On 28th June, 2015, less than a month after Buhari was sworn in as president and less than three weeks after the National Assembly was inaugurated, I wrote the following at the back page of my weekly Sunday Telegraph column. Now read on.
“THE POLITICAL RUMBLE IN THE LEGISLATIVE JUNGLE OF THE 8THNATIONAL ASSEMBLY (part 1)
The title of this piece is very apt. It is a nostalgic recall of the historic boxing tournament of October 30, 1974, in Kinshasa, Zaire (now Democratic Republic of Congo), where at the 20th May Stadium, Champion Mohammed Ali (formerly Casius Clay), knocked out George Foreman (challenger), in the 8th round. This fight organised by then rookie, Don King, has been dubbed, arguably, the greatest sporting event of the 20th century, with a record attendance of 60, 000. They were not fighting the Vietnam War of 40 years earlier. It was about their pocket, the big purse. It was not in defence of the American flag. There had been spontaneous hunger and thirst to see Mohammed Ali fight again after he reclaimed his boxing license which had been seized from him in 1967, when he rejected fighting in the Vietnam War. Would he reclaim his belt? Could he make it?
Although Joe Frazier had beaten Ali in 1971, but Ali’s later 13 wins over others, including a rematch with Frazier, did not throw up the needed talisman to ignite world interest in this handsome “Louisville Lip”. Boxing is passion. It is money. It is life. It is an aphrodisiac, an intoxicating liquor.
At 32, Ali was not in his prime, Ali so book makers placed the now flat footed, more sluggish, but still loquacious and dancing Ali, at 40 = 1 odds. The fight, staged in Kinshasa, to burnish and bolster the diminishing image of Mobutu Sese Seko Kuku Ngbendu Wa Za Banga (the name is a sentence!), did much to whitewash the despotic and tyrannical terror. After using the “rope-a-dope” style to suck up Foreman’s best punches, Ali, as he had done to Liston in their 1965 rematch, bounced out of the ropes, like a meteor, to deliver the lethal right blow that floored Foreman and made him see zillions of twinkling stars. Ali had rewritten boxing history. He was once more the idol of the world, a global citizen.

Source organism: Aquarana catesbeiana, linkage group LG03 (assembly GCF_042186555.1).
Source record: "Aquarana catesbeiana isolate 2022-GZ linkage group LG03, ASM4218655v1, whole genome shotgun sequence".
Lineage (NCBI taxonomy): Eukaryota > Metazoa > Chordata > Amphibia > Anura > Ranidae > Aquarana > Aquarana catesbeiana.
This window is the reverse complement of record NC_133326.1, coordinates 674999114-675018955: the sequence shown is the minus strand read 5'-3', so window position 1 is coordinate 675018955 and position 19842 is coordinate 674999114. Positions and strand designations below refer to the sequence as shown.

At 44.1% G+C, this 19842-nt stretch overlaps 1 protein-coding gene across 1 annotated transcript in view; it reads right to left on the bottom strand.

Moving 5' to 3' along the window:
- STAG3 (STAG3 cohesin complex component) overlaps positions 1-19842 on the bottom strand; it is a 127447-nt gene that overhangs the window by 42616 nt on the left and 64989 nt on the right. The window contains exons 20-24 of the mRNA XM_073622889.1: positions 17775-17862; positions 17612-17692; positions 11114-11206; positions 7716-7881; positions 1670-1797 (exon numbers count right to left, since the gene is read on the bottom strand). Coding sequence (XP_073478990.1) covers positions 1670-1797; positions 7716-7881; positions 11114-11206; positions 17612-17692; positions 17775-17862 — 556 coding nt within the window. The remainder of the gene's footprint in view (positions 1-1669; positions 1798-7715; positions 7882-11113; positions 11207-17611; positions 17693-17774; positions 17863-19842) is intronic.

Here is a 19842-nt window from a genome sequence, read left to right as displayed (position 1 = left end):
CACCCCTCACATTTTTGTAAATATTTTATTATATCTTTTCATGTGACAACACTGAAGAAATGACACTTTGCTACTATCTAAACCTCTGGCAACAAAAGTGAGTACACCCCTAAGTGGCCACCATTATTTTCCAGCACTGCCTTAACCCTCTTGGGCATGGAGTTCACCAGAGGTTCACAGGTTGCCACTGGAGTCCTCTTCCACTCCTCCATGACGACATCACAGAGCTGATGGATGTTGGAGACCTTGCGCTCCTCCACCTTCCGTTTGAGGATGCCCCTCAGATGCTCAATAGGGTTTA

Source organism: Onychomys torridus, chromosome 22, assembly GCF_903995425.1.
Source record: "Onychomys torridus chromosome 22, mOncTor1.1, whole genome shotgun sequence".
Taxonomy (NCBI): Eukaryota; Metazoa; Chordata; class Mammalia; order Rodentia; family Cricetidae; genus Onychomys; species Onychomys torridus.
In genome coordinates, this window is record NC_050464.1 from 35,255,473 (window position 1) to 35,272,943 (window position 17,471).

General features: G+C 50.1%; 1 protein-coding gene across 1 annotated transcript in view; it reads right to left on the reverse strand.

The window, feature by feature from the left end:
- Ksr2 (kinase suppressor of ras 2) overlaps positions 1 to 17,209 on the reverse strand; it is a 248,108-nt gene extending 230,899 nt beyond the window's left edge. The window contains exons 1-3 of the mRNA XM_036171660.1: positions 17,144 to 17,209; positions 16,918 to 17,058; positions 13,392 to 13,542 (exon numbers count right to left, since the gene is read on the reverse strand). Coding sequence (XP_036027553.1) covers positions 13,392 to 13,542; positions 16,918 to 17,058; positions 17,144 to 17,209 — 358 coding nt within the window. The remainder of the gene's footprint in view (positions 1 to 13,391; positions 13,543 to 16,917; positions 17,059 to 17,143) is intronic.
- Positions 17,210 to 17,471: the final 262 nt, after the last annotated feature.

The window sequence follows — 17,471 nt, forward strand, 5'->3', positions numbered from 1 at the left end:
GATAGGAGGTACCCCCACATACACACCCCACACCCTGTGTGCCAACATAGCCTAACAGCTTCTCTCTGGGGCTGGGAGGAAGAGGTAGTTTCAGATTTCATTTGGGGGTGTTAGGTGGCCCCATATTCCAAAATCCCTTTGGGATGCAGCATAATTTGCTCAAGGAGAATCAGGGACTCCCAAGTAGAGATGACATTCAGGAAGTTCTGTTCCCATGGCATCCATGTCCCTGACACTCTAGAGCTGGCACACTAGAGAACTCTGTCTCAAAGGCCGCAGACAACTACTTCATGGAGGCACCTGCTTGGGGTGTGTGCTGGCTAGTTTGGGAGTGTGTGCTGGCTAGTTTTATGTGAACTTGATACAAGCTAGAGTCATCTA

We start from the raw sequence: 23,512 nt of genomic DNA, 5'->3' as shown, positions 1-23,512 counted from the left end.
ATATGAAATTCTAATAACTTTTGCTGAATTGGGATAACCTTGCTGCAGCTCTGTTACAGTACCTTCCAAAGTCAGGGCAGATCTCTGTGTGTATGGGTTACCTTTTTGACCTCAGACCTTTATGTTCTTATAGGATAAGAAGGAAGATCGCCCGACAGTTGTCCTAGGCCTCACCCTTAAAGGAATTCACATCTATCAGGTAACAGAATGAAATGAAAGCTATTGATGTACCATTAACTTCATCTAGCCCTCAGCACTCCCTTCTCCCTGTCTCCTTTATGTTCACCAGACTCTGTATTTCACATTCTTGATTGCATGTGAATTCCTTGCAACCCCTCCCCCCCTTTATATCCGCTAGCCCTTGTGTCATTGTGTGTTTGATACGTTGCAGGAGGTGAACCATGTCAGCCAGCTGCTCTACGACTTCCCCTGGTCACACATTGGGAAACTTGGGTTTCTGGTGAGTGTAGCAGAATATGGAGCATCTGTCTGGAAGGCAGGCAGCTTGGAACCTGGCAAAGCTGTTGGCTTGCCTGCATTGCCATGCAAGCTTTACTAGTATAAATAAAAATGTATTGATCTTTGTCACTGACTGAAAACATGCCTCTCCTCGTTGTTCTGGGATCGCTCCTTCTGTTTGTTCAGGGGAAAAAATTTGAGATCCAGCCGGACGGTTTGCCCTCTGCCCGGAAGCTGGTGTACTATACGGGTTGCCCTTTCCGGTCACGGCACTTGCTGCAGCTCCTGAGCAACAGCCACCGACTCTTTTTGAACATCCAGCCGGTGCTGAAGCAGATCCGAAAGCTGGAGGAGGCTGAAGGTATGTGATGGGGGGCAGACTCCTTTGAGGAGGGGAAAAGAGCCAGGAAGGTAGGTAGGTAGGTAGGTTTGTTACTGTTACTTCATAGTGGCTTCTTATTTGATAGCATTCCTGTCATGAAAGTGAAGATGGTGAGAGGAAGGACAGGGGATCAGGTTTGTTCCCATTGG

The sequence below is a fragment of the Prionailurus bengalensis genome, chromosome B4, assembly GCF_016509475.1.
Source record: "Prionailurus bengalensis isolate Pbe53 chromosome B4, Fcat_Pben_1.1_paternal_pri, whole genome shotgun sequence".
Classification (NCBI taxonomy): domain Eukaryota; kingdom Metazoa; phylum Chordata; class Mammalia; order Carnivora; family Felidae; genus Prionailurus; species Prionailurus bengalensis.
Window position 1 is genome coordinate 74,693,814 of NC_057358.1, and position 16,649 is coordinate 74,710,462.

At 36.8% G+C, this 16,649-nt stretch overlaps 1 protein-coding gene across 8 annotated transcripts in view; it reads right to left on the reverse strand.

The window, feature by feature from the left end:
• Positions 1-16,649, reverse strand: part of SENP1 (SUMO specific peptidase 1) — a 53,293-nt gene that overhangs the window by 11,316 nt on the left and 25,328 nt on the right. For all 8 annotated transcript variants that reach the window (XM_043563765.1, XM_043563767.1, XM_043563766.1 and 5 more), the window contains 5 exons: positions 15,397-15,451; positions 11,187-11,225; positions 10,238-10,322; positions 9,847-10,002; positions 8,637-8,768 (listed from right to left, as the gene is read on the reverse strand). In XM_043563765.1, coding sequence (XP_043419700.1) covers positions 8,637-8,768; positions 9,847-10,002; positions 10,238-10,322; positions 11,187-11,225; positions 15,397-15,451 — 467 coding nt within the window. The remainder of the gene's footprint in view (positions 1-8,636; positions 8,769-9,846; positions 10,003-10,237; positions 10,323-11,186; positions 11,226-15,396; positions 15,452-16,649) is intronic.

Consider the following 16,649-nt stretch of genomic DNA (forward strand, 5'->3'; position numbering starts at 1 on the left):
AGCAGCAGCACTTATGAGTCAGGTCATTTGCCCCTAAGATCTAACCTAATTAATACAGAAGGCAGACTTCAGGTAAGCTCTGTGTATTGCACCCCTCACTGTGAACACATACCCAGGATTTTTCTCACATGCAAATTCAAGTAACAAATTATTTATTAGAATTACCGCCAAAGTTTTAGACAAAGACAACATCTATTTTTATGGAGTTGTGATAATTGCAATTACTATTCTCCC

Our write up today is not about Ali, Frazier, boxing, Liston, Mobutu, or the “Rumble in the jungle” in Kinshasa. It is not about money or fame. It is about our bi-cameral National Assembly (Senate and House of Representatives), where there has been a re-enactment of this epochal rumble in the jungle of Nigeria’s hallowed legislative Chambers.
Tuesday, June 9, 2015, witnessed an earth shaking rumble in the parliamentary jungle of Nigeria’s 8th National Assembly. Nigeria was kept in a state of suspended animation. There was tension, palpable tension. The rippling effects were later to snowball into fisticuffs and pugilism, the type that certainly made Ali and Foreman’s “Rumble in the jungle” pale to near historical insignificance. What went wrong? How did Nigeria find herself in this wanton exhibition of legislative rascality, adult delinquency and ominous signs of democratic hara-kiri?
The June 9 event in the National Assembly promptly instigated party realignment, demystified some towering APC tin gods, oxygenated an otherwise gasping and prostrates PDP that was already hemorrhaging within from self-inflicted wounds. The events altered the delicate political equation of the PDP and APC; and sent the right searing signals of the real “change” Nigerians expect from President Muhammadu Buhari (PMB)’s nascent government. This incident and subsequent developments constitute an acid test of the delicate tussle between party supremacy and legislative independence.
Baba Sala and his famous Alawada-keri-keri troupe would have been green with envy at the classical display of histrionics and melodramatics in the events that played out. The Kings danced naked in the village square. The “egugun” masquerades were publicly and unceremoniously derobed, while the so called doctrine of party supremacy which ought to really work better in a Parliamentary system, and not in a presidential system), was shredded in to tatters and smithereens, and shown for the myth which it really is.”
To be continued next week.
JACKBOOT DEMOCRACY VS GUNBOAT LOYALTY (part 2)